Fun and Helpful Activities for the ADHD Child

Fun and Helpful Activities for the ADHD ChildAre you the parent of an ADHD child looking for some fun and helpful activities to schedule after school?

Would it be helpful to have some guidelines on the types of activities that are most beneficial, while still being enjoyable?  Making it through a long day at school can be almost tortuous for the ADHD child, which is why it is even more important to schedule the right type of activities once the school day has concluded.  These activities can help your child refuel his/her batteries and better manage some of their more troublesome symptoms. To help you get started, below we have listed some guidelines on the types of activities that are both fun and helpful for the ADHD child, along with some suggestions on the types of activities you may want to avoid.

Fun and Helpful Activities for the ADHD Child:  Guidelines

The first step in planning the perfect activities for your ADHD child is to understand how their disorder affects them.  For example, some children with ADHD lean more towards the hyperactive and impulsive side of the spectrum, while others may be shy, withdrawn and inattentive.  These symptomatic clues can help you create a starting point in the planning process.  While there is no activity that is guaranteed to help with your child’s ADHD symptoms, there are certain types of activities that tend to help manage symptoms better than others.  Here are just a few tips suggested by ADHD experts:

  • Schedule activities with individualized or small group instruction.  While most children can learn new skills by watching other people participate, ADHD children do not tend to perform as well when thrown into a large group.  Instead you should schedule activities that involve one-on-one or small group instruction, as well as a smaller number of participants.  Activities such as wrestling, diving and martial arts are the perfect types of activities for ADHD children because they allow for a physical release of energy and teach both concentration and discipline.  They also help ADHD children make friends and forge relationships in a smaller group setting.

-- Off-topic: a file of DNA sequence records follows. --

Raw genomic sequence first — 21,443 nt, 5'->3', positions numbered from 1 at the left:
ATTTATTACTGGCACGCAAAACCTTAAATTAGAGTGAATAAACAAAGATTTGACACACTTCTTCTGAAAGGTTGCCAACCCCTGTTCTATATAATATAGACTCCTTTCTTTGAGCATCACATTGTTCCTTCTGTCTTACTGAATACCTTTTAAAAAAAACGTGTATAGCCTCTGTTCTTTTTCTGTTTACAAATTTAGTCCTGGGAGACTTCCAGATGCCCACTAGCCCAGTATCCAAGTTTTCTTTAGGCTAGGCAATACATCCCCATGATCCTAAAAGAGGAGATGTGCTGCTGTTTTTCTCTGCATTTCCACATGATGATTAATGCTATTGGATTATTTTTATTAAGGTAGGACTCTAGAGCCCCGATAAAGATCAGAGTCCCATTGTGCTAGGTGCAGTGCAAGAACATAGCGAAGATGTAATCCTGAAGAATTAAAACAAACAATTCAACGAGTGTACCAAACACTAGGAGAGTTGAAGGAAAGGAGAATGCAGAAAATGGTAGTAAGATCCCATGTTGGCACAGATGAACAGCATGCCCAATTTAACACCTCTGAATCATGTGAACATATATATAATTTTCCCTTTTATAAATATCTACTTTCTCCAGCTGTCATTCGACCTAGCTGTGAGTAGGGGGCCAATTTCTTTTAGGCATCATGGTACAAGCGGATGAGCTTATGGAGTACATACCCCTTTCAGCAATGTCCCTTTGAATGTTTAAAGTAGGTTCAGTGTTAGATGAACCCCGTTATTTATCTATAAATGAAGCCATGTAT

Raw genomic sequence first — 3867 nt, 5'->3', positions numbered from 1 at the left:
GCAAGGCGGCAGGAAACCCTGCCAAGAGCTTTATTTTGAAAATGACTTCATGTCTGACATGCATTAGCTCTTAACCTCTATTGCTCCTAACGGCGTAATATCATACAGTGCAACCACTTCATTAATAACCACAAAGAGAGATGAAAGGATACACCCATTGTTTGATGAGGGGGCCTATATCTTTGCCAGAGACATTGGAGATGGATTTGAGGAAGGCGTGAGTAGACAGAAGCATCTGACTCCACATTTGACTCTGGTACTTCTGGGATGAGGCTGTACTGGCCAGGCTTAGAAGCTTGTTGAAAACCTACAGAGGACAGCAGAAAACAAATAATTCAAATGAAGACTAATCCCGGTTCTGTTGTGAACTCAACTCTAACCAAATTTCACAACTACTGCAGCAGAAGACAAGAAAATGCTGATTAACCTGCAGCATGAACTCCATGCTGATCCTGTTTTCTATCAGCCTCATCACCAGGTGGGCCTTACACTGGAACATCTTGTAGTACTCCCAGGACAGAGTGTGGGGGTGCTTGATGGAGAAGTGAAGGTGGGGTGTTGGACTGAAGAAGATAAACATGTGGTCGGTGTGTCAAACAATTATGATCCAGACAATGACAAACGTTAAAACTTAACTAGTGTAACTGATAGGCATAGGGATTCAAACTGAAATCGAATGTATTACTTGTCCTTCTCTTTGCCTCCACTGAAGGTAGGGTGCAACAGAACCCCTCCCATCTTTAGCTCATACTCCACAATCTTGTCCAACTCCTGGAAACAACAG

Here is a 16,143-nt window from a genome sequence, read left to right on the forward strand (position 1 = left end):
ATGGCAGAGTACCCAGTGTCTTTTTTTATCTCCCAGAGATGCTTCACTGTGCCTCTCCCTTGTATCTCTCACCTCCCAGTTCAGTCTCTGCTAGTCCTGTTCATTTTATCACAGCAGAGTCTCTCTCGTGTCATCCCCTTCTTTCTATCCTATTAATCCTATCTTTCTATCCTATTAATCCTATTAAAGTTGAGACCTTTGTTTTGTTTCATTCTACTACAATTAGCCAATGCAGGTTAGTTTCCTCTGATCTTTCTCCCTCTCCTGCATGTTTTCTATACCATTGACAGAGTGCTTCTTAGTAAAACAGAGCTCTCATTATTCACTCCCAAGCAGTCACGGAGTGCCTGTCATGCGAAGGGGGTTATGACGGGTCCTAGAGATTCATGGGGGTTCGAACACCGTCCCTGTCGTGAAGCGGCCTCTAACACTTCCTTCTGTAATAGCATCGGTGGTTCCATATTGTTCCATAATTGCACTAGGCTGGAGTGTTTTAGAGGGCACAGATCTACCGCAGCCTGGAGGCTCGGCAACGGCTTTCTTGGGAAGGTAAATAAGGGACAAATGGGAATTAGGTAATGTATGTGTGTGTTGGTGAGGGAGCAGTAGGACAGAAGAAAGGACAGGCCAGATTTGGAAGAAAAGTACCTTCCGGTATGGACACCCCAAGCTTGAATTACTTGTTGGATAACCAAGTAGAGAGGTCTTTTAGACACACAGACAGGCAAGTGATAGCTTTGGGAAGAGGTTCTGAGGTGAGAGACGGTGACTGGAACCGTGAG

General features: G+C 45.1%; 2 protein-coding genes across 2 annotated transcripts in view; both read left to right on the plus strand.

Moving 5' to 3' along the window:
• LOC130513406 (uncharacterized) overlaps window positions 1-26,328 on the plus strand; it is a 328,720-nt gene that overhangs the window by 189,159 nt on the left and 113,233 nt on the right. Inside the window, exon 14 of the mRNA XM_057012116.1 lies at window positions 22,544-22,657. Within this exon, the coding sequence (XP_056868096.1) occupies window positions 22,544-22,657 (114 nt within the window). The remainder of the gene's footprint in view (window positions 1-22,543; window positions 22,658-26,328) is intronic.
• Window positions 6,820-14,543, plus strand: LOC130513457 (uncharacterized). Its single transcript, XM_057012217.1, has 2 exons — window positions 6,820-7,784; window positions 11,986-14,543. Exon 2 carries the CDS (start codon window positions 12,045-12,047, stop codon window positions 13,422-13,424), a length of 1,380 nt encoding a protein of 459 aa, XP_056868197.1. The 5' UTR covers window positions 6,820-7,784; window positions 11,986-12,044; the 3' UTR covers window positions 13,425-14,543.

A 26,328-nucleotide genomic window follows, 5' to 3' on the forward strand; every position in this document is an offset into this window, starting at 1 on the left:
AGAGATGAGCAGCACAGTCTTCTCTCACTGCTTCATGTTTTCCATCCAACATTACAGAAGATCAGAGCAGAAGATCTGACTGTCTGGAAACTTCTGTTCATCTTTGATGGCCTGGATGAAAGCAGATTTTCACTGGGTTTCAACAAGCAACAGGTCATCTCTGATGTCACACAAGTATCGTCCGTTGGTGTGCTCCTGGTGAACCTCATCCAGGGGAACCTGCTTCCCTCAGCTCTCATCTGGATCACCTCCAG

• Schedule physical, movement-related activities.  ADHD children tend to have an excess supply of energy, and unless they have an outlet to release some of that energy it could lead to a wide range of problems, including sleep difficulties, disciplinary problems and poor school performance.  After the long school day, activities such as running or swimming can be the perfect energy outlet for the ADHD child and may even lead to better self-control.
  • Limit the Focus.  Many of the team sports such as basketball, baseball, football and soccer have far too many areas of focus for the ADHD child.  From learning several new skills at once, learning rules and following directions, these team sports can often be overwhelming.  On the other hand, activities such as swimming or archery, with only one primary area of focus can help children to concentrate more effectively on the task at hand, which often leads to more success.
  • Choose activities with tangible rewards.  Activities in which children can see the fruits of their labor, such as gardening or helping out in the community, can help ADHD children build confidence and self-esteem.
  • Choose structured activities.  Although most children will not admit it, most of them like structured activities with clearly defined rules and procedures.  This is especially true for the ADHD child who can become confused and overwhelmed when trying to fit-in with a large and unstructured group.

Activities that parents may want to avoid include those with a lot of down time, or those that cause children to wait around for their turn.  Also to avoid are those activities that require large amounts of undivided attention and activities involving the use of fine motor skills.

By following these simple guidelines, parents can create safe and rewarding activities for their ADHD child that are not only a lot of fun, but will also help accommodate for some of their child’s more problematic ADHD symptoms.